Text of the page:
06 November 2013

Is There Anything Bob Doesn't Know?

In the still of the night, in the world's ancient light
Where wisdom grows up in strife
My bewilderin' brain, toils in vain
Through the darkness on the pathways of life

Each invisible prayer is like a cloud in the air
Tomorrow keeps turnin' around
We live and we die, we know not why
But I'll be with you when the deal goes down

We eat and we drink, we feel and we think
Far down the street we stray
I laugh and I cry, and I'm haunted by
Things I never meant nor wished to say

The midnight rain follows the train
We all wear the same thorny crown
Soul to soul, our shadows roll
And I'll be with you when the deal goes down

Well, the moon gives light and it shines by night
When I scarcely feel the glow
We learn to live and then we forgive
O'er the road we're bound to go

More frailer than the flowers, these precious hours
That keep us so tightly bound
You come to my eyes like a vision from the skies
And I'll be with you when the deal goes down

Well, I picked up a rose and it poked through my clothes
I followed that winding stream
I heard the deafening noise, I felt transient joys
I know they're not what they seem

In this earthly domain, full of disappointment and pain
You'll never see me frown
I owe my heart to you and that's sayin' it true
And I'll be with you when the deal goes down

--Bob Dylan - When The Deal Goes Down


X said...

He doesn't know how to sing.

dulac90 said...

Or when to quit.

thetimman said...


Long-Skirts said...

Anonymous X said...

"He doesn't know how to sing."

...but others do!


“They have abandoned the Fort, those
who should have defended it.” (St. John Fisher)

Who held the Fort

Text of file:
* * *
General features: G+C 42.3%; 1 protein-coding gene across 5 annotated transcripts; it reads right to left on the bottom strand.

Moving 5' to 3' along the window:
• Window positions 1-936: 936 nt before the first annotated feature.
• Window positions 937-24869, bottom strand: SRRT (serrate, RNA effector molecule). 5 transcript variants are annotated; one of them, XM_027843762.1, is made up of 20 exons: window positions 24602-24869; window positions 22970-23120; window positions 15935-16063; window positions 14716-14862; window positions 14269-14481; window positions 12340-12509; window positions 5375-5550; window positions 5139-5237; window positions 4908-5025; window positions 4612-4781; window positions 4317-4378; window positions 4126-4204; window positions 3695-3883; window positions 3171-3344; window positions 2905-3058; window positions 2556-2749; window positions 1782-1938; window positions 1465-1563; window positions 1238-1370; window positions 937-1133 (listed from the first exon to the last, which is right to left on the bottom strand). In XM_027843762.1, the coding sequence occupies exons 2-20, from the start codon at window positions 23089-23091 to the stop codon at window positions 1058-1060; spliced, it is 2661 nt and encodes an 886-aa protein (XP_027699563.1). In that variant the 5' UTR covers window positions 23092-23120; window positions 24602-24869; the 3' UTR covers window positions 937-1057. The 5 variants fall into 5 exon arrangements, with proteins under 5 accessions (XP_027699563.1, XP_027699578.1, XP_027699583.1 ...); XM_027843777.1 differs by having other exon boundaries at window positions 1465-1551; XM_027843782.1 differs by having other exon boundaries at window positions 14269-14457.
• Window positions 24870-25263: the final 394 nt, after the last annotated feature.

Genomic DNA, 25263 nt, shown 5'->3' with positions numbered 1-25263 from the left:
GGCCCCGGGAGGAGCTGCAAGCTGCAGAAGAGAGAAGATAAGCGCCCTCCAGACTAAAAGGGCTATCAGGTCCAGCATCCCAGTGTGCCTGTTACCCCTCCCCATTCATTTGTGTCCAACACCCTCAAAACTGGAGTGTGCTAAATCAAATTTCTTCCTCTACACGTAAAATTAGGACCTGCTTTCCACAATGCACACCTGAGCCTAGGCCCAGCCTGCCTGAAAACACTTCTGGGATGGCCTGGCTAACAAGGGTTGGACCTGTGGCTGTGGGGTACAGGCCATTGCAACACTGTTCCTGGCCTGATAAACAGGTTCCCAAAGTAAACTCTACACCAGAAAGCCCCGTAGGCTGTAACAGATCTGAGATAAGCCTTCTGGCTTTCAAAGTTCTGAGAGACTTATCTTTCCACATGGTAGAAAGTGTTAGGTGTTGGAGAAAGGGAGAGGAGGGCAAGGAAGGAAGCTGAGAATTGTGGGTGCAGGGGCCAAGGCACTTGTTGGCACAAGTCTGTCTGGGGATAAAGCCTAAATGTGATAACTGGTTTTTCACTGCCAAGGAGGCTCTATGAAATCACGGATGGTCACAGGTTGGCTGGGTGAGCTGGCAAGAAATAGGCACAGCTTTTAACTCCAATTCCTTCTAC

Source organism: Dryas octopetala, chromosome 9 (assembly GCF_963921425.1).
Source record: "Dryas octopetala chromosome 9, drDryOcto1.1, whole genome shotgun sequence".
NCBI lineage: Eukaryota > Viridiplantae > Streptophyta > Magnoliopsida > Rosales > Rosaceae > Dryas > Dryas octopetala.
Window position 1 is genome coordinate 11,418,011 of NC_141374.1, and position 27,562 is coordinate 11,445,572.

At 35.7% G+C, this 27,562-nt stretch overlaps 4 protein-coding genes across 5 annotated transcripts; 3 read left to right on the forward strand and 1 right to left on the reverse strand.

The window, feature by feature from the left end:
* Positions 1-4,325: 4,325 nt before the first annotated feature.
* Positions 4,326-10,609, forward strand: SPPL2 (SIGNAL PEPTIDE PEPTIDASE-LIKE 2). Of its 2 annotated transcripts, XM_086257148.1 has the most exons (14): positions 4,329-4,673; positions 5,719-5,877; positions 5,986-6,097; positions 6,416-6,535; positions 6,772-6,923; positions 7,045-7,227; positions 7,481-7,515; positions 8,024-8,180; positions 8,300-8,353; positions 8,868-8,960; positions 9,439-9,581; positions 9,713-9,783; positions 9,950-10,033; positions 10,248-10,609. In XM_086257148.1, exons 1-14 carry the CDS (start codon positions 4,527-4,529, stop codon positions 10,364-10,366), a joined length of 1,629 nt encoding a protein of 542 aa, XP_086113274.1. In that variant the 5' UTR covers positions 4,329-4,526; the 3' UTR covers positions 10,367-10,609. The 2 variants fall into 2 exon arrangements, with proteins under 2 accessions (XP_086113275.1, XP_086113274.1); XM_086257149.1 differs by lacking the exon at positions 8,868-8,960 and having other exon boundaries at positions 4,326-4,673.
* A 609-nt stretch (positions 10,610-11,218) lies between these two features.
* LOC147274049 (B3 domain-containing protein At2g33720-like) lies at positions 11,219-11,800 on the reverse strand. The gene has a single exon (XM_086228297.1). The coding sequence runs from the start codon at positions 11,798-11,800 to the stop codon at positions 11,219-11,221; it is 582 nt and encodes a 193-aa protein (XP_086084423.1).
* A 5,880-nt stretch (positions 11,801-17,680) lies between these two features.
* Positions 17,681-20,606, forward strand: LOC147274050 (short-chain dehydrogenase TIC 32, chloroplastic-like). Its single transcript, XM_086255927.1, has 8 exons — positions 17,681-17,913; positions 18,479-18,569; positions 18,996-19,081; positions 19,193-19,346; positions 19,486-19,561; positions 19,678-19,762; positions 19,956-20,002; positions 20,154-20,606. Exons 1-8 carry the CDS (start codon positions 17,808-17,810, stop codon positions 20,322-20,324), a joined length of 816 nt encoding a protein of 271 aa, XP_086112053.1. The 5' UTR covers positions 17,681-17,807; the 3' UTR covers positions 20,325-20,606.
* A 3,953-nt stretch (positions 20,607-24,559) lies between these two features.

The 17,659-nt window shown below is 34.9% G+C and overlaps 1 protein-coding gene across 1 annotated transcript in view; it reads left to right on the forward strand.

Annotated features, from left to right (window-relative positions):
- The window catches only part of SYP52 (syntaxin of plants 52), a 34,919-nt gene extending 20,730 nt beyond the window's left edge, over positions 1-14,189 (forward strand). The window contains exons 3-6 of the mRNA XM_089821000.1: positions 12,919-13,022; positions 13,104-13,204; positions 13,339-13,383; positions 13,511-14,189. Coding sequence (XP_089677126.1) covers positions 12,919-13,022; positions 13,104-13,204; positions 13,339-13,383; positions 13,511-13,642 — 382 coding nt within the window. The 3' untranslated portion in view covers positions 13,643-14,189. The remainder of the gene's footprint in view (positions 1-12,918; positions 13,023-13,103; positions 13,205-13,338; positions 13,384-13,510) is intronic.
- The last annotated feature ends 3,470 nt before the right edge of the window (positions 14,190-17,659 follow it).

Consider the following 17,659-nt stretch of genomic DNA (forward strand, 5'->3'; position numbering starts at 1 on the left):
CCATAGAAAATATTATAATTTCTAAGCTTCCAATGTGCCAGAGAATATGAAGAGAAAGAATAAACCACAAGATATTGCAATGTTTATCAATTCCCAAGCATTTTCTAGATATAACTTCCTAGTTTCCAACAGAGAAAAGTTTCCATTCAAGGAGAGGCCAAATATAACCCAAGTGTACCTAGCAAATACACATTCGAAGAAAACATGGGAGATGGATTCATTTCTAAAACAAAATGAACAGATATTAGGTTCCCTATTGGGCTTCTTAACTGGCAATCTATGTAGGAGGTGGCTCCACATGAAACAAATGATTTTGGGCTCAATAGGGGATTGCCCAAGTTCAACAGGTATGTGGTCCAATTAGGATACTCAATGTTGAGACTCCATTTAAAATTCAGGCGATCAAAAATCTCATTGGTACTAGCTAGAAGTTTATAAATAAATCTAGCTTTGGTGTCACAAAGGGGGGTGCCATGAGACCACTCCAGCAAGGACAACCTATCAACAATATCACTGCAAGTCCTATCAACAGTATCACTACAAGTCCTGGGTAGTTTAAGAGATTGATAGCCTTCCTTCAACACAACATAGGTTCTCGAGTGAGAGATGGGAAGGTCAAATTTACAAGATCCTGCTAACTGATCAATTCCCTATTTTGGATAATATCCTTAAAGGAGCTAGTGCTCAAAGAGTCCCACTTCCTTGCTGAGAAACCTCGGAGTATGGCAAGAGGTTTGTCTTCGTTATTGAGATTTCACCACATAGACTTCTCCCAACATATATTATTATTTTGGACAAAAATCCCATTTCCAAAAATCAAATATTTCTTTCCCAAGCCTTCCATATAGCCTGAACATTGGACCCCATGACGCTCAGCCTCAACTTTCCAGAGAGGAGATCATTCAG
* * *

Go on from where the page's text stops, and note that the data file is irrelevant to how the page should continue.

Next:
Till the Calvary came
Fighting for all
In His Holy Name?

Who fed the sheep
As the pastures burned dry
A few Good Shepherds
Heeding their cry?

Who led the charge
‘Gainst heresy’s Huns
Defending the degreed
To His lowliest ones?

Who battened down
The hatch of the barque
To warm cold souls
From shivering-seas dark?

“Who?” mocks Satan
Delighting in doubt
Fills you with questions,
Never lets you find out.

“Hoc est enum
Corpus meum…
and for many…” who kept
The dead words – Te Deum!

StGuyFawkes said...

The strangest thing about Bob Dylan is that he has never been the consistent target of parody. In the movie "Walk Hard", actor John C. Reilly did a fine job of recreating the hollowness of a Dylan song lyric, and he punctured the pretentiousness of Dylan's mannerisms.

My question is why wasn't Dylan a constant target during he '70s and '80s which were also the hey day of Saturday Night Live?
The only answer is celebrity idolatry.

On the other hand, about every fifth song, Bob Dylan writes in a lucid and truly beautiful vein. His imagining of a prostitute on death row, entitled "Any Day Now" is suffused with Christian feeling for the hope of redemption. The lyrics of "Hey Tamborine Man" expresses the deranged transcendence of a liquor binge. It rivals Rimbaud.

Speaking of Arthur Rimbaud I think most of Dylan's better lyrics and his worst droops into excess and loopiness come from his youthful infatuation with the poetry of Rimbaud.

In Anthony Scaduto's 1971 biography he tells of Bob's New Orleans's phase when he read Rimbaud and swore that all his lyrics would be like his new model.

I believe "Mr. Tamborine Man" is a tribute to Rimbaud's "The Drunken Boat."

It is also a great example of Rimbaud's doctrine of poetry being about "the disassociation of the senses." Note that in "Mr. Tamborine Man" Dylan says at the end of the night in his transcendent drunkenness "my senses have been stripped."